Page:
“one fish two fish red fish blue fish
black fish blue fish old fish new fish
some are red and some are blue. some
are old and some are new.
some are sad and some are glad. and
some are very, very bad.
why are they sad and glad and bad?
— all quotes herein: Dr. Suess
Theodore Suess Geisel, the son of German immigrants, inherited the family brewery one month before Prohibition. In college, he was caught drinking gin in his room with friends. Due to that infraction, he was prohibited from continuing as editor of his college humor magazine, Jack-O-Lantern. Undaunted, he began to work under the pen name “Suess.” When he graduated, he became “Dr. Suess.” In 1937, during his return Atlantic Ocean voyage, the rhythm of the ship’s engines inspired him to write his first children’s book. Dr. Suess used other pen names, too. Sometimes he spelled his name backwards. At other times, he called himself “Rosetta Stone.”
“some are thin and some are fat. the fat
one has a yellow hat.
from there to here, from here to there,
funny things are everywhere.
here are some who like to run. they run
for fun in the hot, hot sun.
Oh me! Oh my! Oh me! Oh my!
what a lot of funny things go by.
some have two feet and some have four.
some have six feet and some have more.
where do they come from?
i can’t say. but i bet they have come a
The Rosetta Stone is a fragment of a stele, an inscribed stone pillar. This stele was erected in 196 BCE, a decree by a congress of priests that granted themselves a tax exemption. It was erected in the ninth year of the reign of Ptolemy V, who became pharaoh and god at age five. This young boy was thrust into this position after the murder of his parents by his father’s mistress and her brother/ lover. After they tried to take political control, there was a revolt that resulted in the murderers’ murder. The frightened boy-king Ptolemy was forced to give assent to the killing of his mother’s killer. The Rosetta Stone stele gave thanks to the priests who supported the revolt by granting them tax exemptions.
There was a rubric for this kind of proclamation. First, the gods were identified and praised, then the priests. Then the boy Ptolemy himself was given a feast for which were created special rites and rituals of garlands and sacrifices. The boy’s sacred name was Epiphanes Eucharistos. Both of these words come from the Greek: Epiphanes from the word for appearance, manifestation; Eucharistos from the word for grateful.
Although both the words of the boy’s sacred name have meaning in Christian doctrine, it is interesting to note that in 392 CE the stele was broken in accord with the prohibition of non-Christian structures. The broken black granite piece now called the Rosetta Stone was found 300 years later, part of the foundation of a fortress, by French soldiers in Napoleon’s Egyptian campaign. It was subsequently seized by the British, spirited away on a gun carriage.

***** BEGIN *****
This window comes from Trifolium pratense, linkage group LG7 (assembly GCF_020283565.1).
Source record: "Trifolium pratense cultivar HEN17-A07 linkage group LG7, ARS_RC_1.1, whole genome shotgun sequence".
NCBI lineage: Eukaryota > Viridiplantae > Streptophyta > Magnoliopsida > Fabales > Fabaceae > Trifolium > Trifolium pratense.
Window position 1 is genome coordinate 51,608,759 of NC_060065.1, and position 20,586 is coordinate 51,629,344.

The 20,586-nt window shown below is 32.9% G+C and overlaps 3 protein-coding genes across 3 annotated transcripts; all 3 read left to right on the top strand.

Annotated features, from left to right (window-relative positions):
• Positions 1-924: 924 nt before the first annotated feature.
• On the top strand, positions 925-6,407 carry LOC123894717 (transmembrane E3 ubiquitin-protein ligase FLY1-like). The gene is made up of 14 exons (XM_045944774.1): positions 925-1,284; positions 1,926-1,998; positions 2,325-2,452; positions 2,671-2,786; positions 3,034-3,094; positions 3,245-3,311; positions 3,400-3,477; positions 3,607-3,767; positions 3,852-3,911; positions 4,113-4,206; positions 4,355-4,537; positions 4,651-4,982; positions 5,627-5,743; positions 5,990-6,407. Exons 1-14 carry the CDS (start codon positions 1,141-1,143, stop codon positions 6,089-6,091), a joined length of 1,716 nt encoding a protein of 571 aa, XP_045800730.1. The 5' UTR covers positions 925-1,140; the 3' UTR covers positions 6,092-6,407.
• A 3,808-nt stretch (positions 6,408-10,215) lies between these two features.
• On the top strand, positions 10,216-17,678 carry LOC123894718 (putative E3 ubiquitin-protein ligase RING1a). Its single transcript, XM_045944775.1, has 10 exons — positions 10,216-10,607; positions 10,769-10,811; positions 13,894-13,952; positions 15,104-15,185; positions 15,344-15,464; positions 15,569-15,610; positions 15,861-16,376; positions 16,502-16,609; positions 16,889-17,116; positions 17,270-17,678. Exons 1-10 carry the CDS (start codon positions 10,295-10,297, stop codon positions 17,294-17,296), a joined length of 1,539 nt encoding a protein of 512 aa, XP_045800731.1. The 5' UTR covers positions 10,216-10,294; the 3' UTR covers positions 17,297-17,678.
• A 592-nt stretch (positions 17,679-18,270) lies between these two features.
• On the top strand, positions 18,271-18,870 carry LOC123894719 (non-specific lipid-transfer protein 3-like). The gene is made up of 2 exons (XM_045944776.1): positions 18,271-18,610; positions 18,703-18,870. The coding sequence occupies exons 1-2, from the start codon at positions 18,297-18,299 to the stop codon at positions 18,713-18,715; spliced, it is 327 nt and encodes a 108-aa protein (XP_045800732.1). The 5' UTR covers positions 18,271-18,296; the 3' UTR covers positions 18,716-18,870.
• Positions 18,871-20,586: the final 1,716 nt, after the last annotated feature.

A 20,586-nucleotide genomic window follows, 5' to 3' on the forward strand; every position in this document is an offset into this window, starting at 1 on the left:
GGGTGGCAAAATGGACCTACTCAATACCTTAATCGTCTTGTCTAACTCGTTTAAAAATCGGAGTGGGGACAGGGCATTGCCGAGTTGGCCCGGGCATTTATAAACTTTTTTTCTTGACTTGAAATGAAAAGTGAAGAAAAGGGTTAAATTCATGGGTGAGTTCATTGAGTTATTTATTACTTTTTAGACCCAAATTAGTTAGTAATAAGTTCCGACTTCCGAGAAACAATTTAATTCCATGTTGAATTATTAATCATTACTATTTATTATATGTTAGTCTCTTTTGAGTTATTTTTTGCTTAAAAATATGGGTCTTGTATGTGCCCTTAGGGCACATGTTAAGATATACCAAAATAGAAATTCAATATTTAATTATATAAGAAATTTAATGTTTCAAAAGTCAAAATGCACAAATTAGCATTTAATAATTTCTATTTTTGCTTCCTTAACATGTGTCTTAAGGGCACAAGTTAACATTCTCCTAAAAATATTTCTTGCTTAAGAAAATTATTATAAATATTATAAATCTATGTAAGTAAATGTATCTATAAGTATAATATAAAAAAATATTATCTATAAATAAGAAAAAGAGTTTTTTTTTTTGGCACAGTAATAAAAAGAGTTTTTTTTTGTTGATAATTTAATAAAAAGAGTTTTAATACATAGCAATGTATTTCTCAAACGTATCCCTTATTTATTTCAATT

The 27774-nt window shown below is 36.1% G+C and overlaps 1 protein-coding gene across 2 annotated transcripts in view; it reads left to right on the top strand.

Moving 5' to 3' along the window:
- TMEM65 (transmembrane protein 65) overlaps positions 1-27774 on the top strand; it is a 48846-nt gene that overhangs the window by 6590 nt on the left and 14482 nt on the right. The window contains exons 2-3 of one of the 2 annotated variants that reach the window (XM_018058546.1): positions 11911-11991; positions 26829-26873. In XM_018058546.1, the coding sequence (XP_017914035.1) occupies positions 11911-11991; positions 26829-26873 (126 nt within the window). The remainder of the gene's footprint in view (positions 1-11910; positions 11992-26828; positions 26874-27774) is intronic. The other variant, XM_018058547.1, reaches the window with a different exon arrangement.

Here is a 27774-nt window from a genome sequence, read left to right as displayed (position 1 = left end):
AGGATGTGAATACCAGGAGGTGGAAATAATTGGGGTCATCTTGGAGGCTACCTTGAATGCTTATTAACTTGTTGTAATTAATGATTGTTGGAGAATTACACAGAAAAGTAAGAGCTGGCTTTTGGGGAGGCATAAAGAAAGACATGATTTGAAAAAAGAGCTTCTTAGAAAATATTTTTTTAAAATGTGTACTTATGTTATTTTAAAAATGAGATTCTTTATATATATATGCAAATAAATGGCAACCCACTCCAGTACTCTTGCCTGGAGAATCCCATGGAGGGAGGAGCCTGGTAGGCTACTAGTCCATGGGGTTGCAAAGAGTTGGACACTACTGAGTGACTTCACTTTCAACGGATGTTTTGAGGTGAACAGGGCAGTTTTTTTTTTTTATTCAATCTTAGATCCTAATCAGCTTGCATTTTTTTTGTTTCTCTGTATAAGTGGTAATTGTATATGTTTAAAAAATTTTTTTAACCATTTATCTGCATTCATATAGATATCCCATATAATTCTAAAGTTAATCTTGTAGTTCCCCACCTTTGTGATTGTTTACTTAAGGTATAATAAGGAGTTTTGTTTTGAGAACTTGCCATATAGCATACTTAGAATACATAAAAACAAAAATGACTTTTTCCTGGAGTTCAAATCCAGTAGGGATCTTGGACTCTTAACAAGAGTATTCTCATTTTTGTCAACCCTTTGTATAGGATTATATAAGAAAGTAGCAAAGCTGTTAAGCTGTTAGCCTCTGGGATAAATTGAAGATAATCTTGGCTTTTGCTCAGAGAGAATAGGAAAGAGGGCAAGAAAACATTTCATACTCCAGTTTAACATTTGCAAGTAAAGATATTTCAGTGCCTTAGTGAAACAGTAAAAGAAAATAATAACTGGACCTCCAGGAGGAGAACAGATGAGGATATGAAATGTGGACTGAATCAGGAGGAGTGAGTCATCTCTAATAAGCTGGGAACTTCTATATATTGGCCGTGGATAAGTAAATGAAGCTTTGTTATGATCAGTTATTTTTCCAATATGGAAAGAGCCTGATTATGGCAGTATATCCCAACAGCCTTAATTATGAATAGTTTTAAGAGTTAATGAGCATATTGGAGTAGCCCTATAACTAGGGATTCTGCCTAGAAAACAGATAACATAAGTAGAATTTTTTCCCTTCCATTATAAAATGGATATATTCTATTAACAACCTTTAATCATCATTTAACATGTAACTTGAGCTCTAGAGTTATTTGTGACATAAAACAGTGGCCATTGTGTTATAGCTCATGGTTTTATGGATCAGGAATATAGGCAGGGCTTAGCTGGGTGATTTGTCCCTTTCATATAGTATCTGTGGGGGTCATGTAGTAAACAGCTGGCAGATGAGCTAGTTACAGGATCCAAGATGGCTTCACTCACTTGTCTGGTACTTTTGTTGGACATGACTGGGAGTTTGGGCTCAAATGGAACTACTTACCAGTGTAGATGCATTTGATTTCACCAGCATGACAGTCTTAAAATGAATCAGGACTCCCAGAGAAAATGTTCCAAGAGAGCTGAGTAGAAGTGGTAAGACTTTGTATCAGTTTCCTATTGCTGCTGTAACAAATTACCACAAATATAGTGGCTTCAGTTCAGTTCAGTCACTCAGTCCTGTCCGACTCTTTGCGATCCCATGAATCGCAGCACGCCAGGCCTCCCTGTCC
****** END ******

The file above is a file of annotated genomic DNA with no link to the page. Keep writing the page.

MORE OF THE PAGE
The text of the Rosetta Stone is not remembered for its content, but rather because the text appears in three languages: ancient Egyptian hieroglyphs (language of the gods), a more modern Egyptian script (language of documents), and ancient Greek (language of the street). The government center of that time was in Alexandria, Greece, but the older scripts honored the older traditions of Memphis, Egypt. Although none of the texts were complete due to the smallness of the fragment, the ancient Greek was translatable. So when it was understood that the same text appeared in each of the languages, the stone became a key to unlock the meaning of the hieroglyphs. In 1822, in Paris, Francois Champollion decrypted the ancient hieroglyphs.
The term Rosetta Stone has come to mean a small representative sample that can be used in decryption, as a clue to understand a larger whole. And like the boy king’s sacred name, we are grateful for appearances that bring realization.
“we see them come. we see them go.
some are fast. and some are slow.
some are high. and some are low.
not one of them is like another.
don’t ask us why. go ask your mother.”
Perhaps the specific story of the Rosetta Stone text could be seen as less significant than its decrypting structure. And yet, to where does the decryption lead? Are we not taken to other stories, or to stories about stories, or to stories about stories about stories?
Primary in the heart vision of this pirate is manifestation of the face of a young boy who is himself narrated into stories of god, of pharaoh, of orphan, of lover. This face is awakened epiphany for which the only response can be gratitude. This face creates opportunity to love. This face is mirror and light.
Pirates play with sunken treasure of stories bidden and unbidden, spoken and unspoken, from under earth and underwater and within fire and flying in air. Spacious and spirited we play.
— Rx is the FloridaW eekly muse who
hopes to inspire profound mutiny in all
those who care to read. Our Rx ma y be
wearing a pir ate cloak of in visibility, but
emanating fr om within this shado w is
hope that readers will feel free to respond.
Who kno ws: You may e ven inspir e the
muse. Make contact if you dare.